A growing pipeline of oral therapies for complement-mediated and rare diseases

BioCryst development programs represent the potential to improve the well-being of people whose lives are currently limited by complement-mediated and rare diseases. We discover novel, oral, small-molecule medicines that treat diseases in which significant unmet medical needs exist. An enzyme plays a key role in the biological pathway of the disease. Discover more >>

Complement-mediated diseases

The complement system is part of the body’s natural immune system and is responsible for helping the body eliminate microbes and damaged cells. It is composed of proteins that are primarily produced in the liver and circulate in the blood. Once activated, the complement system stimulates inflammation, phagocytosis, and cell lysis. Excessive or uncontrolled activation of the complement system can cause severe, and potentially fatal, immune and inflammatory disorders.

BioCryst discovered and is developing BCX10013, a novel, oral, potent, and selective small molecule factor D inhibitor that could offer significant therapeutic advances for patients with complement-mediated diseases.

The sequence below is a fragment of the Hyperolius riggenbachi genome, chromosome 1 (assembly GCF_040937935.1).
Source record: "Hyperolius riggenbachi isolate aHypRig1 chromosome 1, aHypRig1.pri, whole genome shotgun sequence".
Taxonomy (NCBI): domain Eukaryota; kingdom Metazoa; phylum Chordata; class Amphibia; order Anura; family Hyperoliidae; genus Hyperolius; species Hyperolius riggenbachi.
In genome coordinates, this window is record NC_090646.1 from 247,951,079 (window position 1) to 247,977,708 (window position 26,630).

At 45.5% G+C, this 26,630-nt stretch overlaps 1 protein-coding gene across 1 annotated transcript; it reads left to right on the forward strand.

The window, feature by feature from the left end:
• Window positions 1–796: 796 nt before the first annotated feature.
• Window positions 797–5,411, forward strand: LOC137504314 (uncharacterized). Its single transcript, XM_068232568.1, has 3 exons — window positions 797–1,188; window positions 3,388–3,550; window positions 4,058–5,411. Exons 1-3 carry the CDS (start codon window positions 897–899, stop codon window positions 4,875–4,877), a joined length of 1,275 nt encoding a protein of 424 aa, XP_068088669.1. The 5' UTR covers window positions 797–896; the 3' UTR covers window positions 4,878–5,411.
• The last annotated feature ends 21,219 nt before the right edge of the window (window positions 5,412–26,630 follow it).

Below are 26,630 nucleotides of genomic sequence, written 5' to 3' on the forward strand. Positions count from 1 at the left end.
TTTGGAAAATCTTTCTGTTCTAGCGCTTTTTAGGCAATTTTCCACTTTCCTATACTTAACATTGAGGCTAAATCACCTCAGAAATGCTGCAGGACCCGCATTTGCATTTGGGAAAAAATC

The Complement System

The complement system comprises biological cascades of amplifying enzyme cleavages involving more than 30 proteins and protein fragments and may be activated through three pathways1:

  1. Classical pathway (initiated by antibody-antigen complexes)
  2. Lectin pathway (initiated by microbial surfaces)
  3. Alternative pathway (constitutively active)

All three of these pathways share a common terminal pathway that culminates in formation of the cytolytic membrane attack complex.1,2 The alternative pathway also provides a critical amplification loop for all three pathways, regardless of the initiating mechanism.2 Factor D is an essential enzyme in the alternative pathway, thus making factor D an attractive target to address complement-mediated diseases.1,3,4

Helping people living with complement-mediated and rare diseases

We are focused on breaking new ground in challenging rare disease categories by blending cutting-edge technology and complex science with the convenience of less intense or invasive delivery methods. Using a structure-guided drug design process, we are developing small-molecule oral drugs that have the potential to transform the way people live with complement-mediated and rare diseases.